Stalling Tactics

Author’s Note: In a previous blog, we found out about Harold, who saw all the promotions going on around him but wasn’t getting promoted himself. Having spoken with his HR representative and receiving a less than satisfactory response, he wondered what his next step was. Unfortunately, the HR representative wasn’t the only one who was less than forthcoming with him.

After hearing the response from HR and seeing that he would get no help on that front, Harold began to work on some other fronts to understand why he wasn’t getting promoted and what he could to change that situation. Taking the direct route, he spoke with his supervisor and her manager, plainly asking what he was doing wrong. They answered carefully and with consideration they said they were glad Harold brought this to their attention and would be speaking with him separately about it. Harold didn’t hold his breath waiting for that to happen, but he would follow up on occasion to remind them about that conversation.

It was then something interesting happened. An executive of the department asked to meet with Harold to discuss Harold wanting to advance. They sat and chatted for a while about what Harold thought were some of the gaps in the department’s servicing structure. Harold offered his thoughts, and the executive asked him to submit a proposal for a position to address that gap. Again, Harold tempered his expectations but knew he had to go along for even the hope of some progress.

He spoke with his management about the conversation, which his management had facilitated, and was asked by them to run the proposal passed their eyes before going to the senior executive. Harold crafted this new position document carefully, getting feedback, making changes, and then handed it to his senior management for their response.

The manager’s response was one of silence. Besides saying that he had discussed this with the executive, he said nothing else. Upon prompting by Harold the manager shared that the department leadership was about to undergo discussions about their servicing structure so there could be no new positions for now. Harold was disappointed but realized he needed to play the game. He continued to do his job, handled the increasing workload, and waited as patiently as possible.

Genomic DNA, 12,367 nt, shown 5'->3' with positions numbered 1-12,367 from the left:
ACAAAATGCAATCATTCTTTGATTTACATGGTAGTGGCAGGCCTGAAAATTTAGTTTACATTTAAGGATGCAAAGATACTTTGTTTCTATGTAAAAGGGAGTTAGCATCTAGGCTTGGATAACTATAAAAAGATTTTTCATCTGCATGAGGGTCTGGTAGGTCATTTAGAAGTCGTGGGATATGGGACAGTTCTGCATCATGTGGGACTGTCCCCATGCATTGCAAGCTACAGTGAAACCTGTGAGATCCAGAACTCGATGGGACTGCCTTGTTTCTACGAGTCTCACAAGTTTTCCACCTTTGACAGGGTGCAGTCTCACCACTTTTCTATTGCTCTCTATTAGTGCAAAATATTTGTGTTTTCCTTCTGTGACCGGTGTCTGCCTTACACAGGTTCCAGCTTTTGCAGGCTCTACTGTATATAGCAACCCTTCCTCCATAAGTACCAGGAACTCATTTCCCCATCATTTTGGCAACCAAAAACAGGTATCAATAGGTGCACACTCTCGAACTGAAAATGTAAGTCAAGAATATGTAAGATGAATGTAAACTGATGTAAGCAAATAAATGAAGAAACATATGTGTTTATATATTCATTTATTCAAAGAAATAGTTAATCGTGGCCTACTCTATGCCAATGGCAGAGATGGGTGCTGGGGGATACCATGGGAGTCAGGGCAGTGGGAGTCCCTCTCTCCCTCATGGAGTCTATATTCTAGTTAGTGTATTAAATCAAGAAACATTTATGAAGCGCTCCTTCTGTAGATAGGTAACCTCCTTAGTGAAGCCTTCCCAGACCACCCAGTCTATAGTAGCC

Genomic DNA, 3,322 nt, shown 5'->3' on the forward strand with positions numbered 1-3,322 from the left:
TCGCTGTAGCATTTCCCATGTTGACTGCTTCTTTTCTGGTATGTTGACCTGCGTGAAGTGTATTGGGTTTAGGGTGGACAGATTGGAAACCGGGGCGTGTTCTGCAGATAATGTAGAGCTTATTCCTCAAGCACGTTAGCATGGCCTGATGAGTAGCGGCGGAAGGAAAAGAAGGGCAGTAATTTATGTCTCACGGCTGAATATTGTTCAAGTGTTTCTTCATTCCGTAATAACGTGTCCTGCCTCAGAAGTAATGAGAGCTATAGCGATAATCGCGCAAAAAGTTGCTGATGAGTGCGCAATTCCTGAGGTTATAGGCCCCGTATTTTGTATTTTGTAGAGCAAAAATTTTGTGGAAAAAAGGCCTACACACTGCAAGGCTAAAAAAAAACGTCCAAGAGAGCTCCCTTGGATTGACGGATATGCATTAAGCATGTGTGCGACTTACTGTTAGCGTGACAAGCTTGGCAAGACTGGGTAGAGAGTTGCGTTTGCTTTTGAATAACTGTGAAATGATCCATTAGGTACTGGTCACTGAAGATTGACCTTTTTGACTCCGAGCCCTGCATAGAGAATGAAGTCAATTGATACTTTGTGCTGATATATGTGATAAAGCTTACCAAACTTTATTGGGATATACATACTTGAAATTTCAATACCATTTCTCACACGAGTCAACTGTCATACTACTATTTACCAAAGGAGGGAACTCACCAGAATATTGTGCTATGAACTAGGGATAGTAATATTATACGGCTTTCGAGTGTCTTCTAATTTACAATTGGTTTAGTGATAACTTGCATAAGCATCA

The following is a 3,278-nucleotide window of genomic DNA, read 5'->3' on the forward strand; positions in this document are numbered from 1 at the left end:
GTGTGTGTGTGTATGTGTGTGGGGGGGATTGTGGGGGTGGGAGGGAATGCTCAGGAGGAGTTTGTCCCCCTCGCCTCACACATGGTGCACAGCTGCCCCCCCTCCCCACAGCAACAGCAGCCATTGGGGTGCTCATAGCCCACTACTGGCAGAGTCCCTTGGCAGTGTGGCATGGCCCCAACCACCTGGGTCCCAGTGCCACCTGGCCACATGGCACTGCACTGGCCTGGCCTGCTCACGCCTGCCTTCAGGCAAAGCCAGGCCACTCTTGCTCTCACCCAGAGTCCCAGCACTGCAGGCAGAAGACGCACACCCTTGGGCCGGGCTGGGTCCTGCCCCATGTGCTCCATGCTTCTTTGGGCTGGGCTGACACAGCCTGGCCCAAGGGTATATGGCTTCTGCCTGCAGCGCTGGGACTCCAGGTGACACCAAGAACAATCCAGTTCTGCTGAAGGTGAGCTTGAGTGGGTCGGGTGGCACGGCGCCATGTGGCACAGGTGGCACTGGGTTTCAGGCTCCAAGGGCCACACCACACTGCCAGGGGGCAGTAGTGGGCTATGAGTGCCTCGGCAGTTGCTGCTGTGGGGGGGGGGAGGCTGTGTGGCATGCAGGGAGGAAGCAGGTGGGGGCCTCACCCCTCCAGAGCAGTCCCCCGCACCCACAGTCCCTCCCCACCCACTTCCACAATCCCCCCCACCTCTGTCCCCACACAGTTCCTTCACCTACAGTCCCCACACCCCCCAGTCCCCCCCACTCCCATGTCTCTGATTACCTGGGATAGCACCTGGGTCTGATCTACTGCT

A few weeks later the department shared the new servicing structure, designed to help the department cope with increased business with the same amount of people. With that done, Harold hoped his proposal would get some attention. He continued to do his job, handled the increasing workload, and waited as patiently as possible.

A week or so later Harold was informed that the company had decided to expand their investigations beyond the servicing strategy into their sales strategy. This would place a hold on any consideration of Harold’s proposal, though he was told there was still interest in it. He continued to do his job, handled the increasing workload, and waited as patiently as possible. See a pattern here?

The manager was true to his word and let Harold know there was progress on the position and told Harold a meeting would appear on his calendar very soon regarding it. Harold was grateful and waited for the meeting to appear…and waited…and waited. He sent a follow up message or so thanking the manager for the information and wondering when the meeting would be scheduled.

A week or so later a meeting appeared. Looking at the invitees, Harold saw a name he really wasn’t happy to see. It was Gloria, the HR person Harold had spoken to previously. The meeting was not to discuss the new position, but to let Harold know his position had been eliminated. While he wasn’t alone in the layoffs, as many of his colleagues were also on the receiving end of these conversations, it felt like a betrayal to Harold. To him, it felt like they were stringing him along, getting the work out of him, plying him with promises of recognition until they no longer needed his effort.

Economic times are good and they are bad. Companies hire and they lay off. Any experienced employee knows this. What stays the same, or what should stay the same, is the integrity of the people navigating these oceans. You can either be up front and forthright with your employees or you can install false hope to keep your people productive and then pull the rug out from under them.

The first way doesn’t guarantee high productivity but does treats your employees with the respect they want and deserve. The second can give you the results you want but tells your employees that they matter very little to the company. What does it matter? They’re going to be let go anyway. So what if your company gets a poor reputation online with job seekers? There will always be someone who will believe the promises of advancement and a company which cares about them.

The United States and the world recently went through a period where there weren’t enough people to hire, forcing companies to be competitive. Not wanting to throw money at the problem, many HR people spoke of ‘the company culture’ as the differentiator. Every time a company treats a Harold the way they do. Every time a Harold is strung along. Every time these type of tactics are used to get productivity, it chips away at the collective integrity of the corporate world. Excuse me, Mr. or Ms. HR person, but too many have seen your ‘culture’. We’ll take the money, thank you very much.

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